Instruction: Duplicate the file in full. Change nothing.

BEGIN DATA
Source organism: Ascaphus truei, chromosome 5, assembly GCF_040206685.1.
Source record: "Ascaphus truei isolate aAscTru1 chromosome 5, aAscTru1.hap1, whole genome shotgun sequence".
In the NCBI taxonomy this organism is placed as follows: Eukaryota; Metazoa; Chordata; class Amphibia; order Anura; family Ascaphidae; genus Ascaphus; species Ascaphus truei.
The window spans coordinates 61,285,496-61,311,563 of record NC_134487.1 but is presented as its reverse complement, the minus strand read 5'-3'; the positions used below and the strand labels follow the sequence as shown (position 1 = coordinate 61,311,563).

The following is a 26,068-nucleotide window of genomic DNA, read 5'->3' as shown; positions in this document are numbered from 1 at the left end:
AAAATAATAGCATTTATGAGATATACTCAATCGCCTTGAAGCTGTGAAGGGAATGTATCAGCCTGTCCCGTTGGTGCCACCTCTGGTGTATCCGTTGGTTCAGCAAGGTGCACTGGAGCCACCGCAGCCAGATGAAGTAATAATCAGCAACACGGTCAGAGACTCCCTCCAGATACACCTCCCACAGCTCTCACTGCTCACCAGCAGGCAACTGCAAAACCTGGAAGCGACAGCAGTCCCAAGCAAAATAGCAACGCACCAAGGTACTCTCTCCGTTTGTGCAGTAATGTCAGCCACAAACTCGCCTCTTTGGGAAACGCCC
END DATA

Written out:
Source organism: Ascaphus truei, chromosome 5, assembly GCF_040206685.1.
Source record: "Ascaphus truei isolate aAscTru1 chromosome 5, aAscTru1.hap1, whole genome shotgun sequence".
In the NCBI taxonomy this organism is placed as follows: Eukaryota; Metazoa; Chordata; class Amphibia; order Anura; family Ascaphidae; genus Ascaphus; species Ascaphus truei.
The window spans coordinates 61,285,496-61,311,563 of record NC_134487.1 but is presented as its reverse complement, the minus strand read 5'-3'; the positions used below and the strand labels follow the sequence as shown (position 1 = coordinate 61,311,563).

The following is a 26,068-nucleotide window of genomic DNA, read 5'->3' as shown; positions in this document are numbered from 1 at the left end:
AAAATAATAGCATTTATGAGATATACTCAATCGCCTTGAAGCTGTGAAGGGAATGTATCAGCCTGTCCCGTTGGTGCCACCTCTGGTGTATCCGTTGGTTCAGCAAGGTGCACTGGAGCCACCGCAGCCAGATGAAGTAATAATCAGCAACACGGTCAGAGACTCCCTCCAGATACACCTCCCACAGCTCTCACTGCTCACCAGCAGGCAACTGCAAAACCTGGAAGCGACAGCAGTCCCAAGCAAAATAGCAACGCACCAAGGTACTCTCTCCGTTTGTGCAGTAATGTCAGCCACAAACTCGCCTCTTTGGGAAACGCCC